ACL Injuries in Women
musculoskeletal injuries are sports-specific rather than
gender specific. Injuries to the anterior cruciate ligament
(ACL), for example, occur frequently in soccer, basketball,
and volleyball. However, data collected since 1995 suggest
that ACL injury patterns are different in men and women who
participate in the same sport. The incidence of ACL injuries
among women basketball players is twice that for men, and
female soccer players are four times more likely to suffer
an ACL tear than their male counterparts. Both women and men
incur ACL injuries in non-contact situations. Nearly 60
percent of ACL injuries in female basketball players occur
when landing from a jump.
What is the
The ACL is located inside the
knee joint and stabilizes the joint by preventing the
shinbone (tibia) from sliding forwards beneath the thighbone
(femur). A hard twist or excessive pressure on the ACL can
tear it, so that the knee gives out and can no longer
support the body.
Unless an injured ACL is
accurately diagnosed and treated, the cushioning cartilage
(the menisci) in the knee could be seriously damaged.
Without this cushion, the thighbone and the shinbone would
rub against each other, leading to further damage.
Studies have identified
several risk factors that contribute to a higher incidence
of ACL injuries among women athletes. Based on these
studies, training methods that could reduce the risk of
injury are now being developed.
Safer jumping skills
Because women don't bend
their knees as much as men do when landing from a jump, the
pressure on the knee joint is increased. The knee is exposed
to higher forces per pound of body weight. Learning to land
safely is a skill that can and should be taught early.
Women also turn and pivot in
a more erect position, which also strains the ACL. Learning
to crouch and bend at the knees and hips could reduce the
stress on the ACL. These maneuvers are motor skills that can
be learned, practiced and improved, just like a golf swing
or tennis stroke.
Muscle control techniques
The hamstring muscles in the
back of the thigh work with the quadriceps muscles in the
front of the thigh to bend or straighten the leg. As one set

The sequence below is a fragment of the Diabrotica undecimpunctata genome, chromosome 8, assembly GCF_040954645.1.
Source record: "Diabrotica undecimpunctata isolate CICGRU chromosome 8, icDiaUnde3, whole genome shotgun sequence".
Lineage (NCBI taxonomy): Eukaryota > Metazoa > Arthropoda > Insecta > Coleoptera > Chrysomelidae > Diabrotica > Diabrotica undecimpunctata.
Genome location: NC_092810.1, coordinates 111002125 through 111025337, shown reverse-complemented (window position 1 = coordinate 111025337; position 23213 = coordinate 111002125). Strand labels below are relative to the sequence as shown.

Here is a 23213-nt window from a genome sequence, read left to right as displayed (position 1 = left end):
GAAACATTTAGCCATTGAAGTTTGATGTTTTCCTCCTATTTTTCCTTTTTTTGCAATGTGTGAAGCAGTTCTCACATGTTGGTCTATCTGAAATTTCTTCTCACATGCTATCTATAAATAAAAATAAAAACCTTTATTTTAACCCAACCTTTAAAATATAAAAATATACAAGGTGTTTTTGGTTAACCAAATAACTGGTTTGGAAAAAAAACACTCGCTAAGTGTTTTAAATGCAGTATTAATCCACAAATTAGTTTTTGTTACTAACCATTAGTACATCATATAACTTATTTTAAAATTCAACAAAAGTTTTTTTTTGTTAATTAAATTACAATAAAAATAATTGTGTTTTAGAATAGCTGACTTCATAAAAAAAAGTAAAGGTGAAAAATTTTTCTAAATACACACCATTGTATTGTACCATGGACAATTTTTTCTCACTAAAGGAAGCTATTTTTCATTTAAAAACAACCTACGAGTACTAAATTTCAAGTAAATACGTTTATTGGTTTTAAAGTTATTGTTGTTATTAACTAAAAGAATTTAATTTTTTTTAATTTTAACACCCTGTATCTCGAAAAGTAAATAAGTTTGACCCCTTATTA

contracts (shortens), the other relaxes (stretches). Muscles
that are being stretched produce more force than muscles
that are contracting.
Many women athletes use their
quadriceps muscles when they are changing direction rapidly.
This can put enough force on the shinbone to tear the ACL if
the knee isn't bent enough. By strengthening and using the
hamstrings rather than the quadriceps muscles, a female
athlete could reduce her risk of an ACL injury.
Prevention and treatment
Women athletes can take three
steps to reduce their risk of ACL injuries.
1. Training and conditioning
should be a year-round program. Skill drills and strength
and flexibility exercises will enhance balance and
coordination so you will be ready when the season starts.
Make strengthening exercises for the hamstrings and
quadriceps muscles a regular part of your conditioning
program. To stretch the quads, stand and use a wall or table
for support. Lift one leg and pull your foot towards your
buttocks. Hold for five seconds, then release the foot and
stand straight. Repeat six to ten times on one side, then
turn and repeat on the other side. To stretch the
hamstrings, sit with one knee bent and the other leg
extended, toes pointing to the ceiling. Lean forward until
you feel a stretch. Hold for five seconds then return to
your original position. Repeat six to ten times on each leg.
Practice proper landing technique (from a jump) and learn to
do cutting maneuvers in a crouched posture with a slight
bend at the knee and the hip.
If an ACL injury does occur,
it can often be successfully treated. Both operative and
nonoperative treatment options are available. Nonoperative
treatment can sometimes be used if the athlete is willing to
reduce her athletic participation.
athlete who wishes to return to sports that involve jumping,
cutting, and pivoting will probably need surgery to
reconstruct the ligament. This stabilizes the knee,
preserves the cartilage, and enables a return to sports at
the same level as prior to the surgery. Outcomes after
reconstruction are comparable between men and women with
high satisfaction and nearly identical success rates. After
surgery, exercise and rehabilitative therapy are required to
strengthen the muscles and restore mobility. Most athletes
can return to their chosen sport.